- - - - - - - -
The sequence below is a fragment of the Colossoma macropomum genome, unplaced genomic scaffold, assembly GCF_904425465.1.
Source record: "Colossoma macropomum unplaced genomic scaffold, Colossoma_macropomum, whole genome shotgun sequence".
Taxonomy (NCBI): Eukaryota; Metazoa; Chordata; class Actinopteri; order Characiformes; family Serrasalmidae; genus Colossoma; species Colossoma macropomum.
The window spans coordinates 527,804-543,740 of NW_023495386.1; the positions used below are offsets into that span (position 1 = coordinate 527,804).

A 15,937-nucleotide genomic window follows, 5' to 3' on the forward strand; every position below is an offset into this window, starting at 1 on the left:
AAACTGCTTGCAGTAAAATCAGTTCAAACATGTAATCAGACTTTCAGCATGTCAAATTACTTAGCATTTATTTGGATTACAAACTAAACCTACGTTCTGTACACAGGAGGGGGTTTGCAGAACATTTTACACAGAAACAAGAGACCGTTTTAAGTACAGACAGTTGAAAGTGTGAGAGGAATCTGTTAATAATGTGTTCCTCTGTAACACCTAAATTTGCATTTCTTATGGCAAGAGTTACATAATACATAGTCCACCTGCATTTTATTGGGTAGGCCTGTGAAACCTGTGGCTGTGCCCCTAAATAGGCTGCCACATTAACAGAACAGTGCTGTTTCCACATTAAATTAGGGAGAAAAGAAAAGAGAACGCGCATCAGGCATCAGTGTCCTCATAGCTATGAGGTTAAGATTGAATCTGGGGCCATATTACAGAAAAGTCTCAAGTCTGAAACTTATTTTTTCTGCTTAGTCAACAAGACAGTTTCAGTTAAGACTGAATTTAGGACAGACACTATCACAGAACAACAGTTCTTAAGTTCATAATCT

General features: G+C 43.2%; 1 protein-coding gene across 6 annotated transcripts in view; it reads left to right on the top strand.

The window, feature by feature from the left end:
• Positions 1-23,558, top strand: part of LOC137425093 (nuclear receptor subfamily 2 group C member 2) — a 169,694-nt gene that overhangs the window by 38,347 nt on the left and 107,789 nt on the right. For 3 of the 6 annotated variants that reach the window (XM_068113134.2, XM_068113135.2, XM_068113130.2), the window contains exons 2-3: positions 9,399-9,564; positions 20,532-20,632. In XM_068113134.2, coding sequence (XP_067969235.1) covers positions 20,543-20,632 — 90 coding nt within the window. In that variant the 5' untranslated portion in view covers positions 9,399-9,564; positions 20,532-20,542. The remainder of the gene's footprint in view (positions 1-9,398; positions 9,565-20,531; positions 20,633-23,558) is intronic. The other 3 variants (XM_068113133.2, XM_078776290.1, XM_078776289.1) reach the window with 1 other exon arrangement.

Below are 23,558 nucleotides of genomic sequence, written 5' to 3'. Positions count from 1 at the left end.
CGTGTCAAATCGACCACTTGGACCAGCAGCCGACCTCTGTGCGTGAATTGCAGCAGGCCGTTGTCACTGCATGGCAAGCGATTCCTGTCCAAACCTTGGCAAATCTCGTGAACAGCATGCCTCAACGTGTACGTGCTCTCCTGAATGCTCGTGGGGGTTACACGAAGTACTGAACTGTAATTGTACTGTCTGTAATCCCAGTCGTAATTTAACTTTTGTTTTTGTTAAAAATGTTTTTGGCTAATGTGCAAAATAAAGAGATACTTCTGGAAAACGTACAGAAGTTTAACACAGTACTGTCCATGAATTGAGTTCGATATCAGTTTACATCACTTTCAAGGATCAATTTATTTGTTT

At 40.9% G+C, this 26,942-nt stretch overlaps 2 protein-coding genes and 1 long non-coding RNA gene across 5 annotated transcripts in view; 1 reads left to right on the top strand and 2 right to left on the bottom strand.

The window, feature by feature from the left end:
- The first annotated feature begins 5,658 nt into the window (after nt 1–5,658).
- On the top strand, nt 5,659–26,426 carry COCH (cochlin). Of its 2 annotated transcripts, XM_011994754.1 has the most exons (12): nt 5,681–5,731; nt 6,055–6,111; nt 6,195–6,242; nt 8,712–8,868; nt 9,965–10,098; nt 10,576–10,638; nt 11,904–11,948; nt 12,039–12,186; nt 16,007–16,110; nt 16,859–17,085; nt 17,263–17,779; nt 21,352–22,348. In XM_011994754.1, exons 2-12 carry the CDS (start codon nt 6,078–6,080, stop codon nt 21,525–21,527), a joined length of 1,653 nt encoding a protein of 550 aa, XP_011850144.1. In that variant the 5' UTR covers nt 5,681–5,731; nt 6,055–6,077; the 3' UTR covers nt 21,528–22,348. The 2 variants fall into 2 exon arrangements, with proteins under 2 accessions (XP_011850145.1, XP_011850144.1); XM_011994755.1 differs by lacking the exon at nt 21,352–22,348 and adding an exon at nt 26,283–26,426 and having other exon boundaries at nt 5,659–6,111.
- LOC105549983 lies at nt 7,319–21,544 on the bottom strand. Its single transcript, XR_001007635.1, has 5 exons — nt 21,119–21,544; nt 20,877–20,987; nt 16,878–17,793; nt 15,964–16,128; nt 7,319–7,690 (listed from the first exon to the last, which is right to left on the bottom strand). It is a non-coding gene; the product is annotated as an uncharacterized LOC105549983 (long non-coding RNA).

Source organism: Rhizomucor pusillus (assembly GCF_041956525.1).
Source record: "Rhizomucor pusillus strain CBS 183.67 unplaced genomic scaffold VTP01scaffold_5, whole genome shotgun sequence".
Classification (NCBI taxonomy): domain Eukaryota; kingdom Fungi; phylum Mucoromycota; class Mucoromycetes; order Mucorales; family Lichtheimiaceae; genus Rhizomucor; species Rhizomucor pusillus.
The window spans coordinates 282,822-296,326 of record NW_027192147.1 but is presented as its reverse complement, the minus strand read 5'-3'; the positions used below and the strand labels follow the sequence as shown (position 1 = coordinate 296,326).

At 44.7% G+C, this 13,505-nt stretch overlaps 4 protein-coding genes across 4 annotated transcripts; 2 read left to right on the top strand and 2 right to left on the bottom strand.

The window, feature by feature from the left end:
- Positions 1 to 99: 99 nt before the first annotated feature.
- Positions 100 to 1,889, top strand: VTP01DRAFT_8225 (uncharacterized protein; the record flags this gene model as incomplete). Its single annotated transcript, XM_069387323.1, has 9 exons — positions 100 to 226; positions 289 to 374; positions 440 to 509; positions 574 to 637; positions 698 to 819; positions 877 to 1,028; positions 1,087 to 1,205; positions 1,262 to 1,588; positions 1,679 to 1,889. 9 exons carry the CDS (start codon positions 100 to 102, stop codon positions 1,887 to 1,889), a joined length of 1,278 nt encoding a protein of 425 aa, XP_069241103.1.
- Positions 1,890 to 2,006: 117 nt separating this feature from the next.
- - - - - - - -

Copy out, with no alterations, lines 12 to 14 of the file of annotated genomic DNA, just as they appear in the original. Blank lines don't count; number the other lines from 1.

At 40.9% G+C, this 26,942-nt stretch overlaps 2 protein-coding genes and 1 long non-coding RNA gene across 5 annotated transcripts in view; 1 reads left to right on the top strand and 2 right to left on the bottom strand.

The window, feature by feature from the left end:
- The first annotated feature begins 5,658 nt into the window (after nt 1–5,658).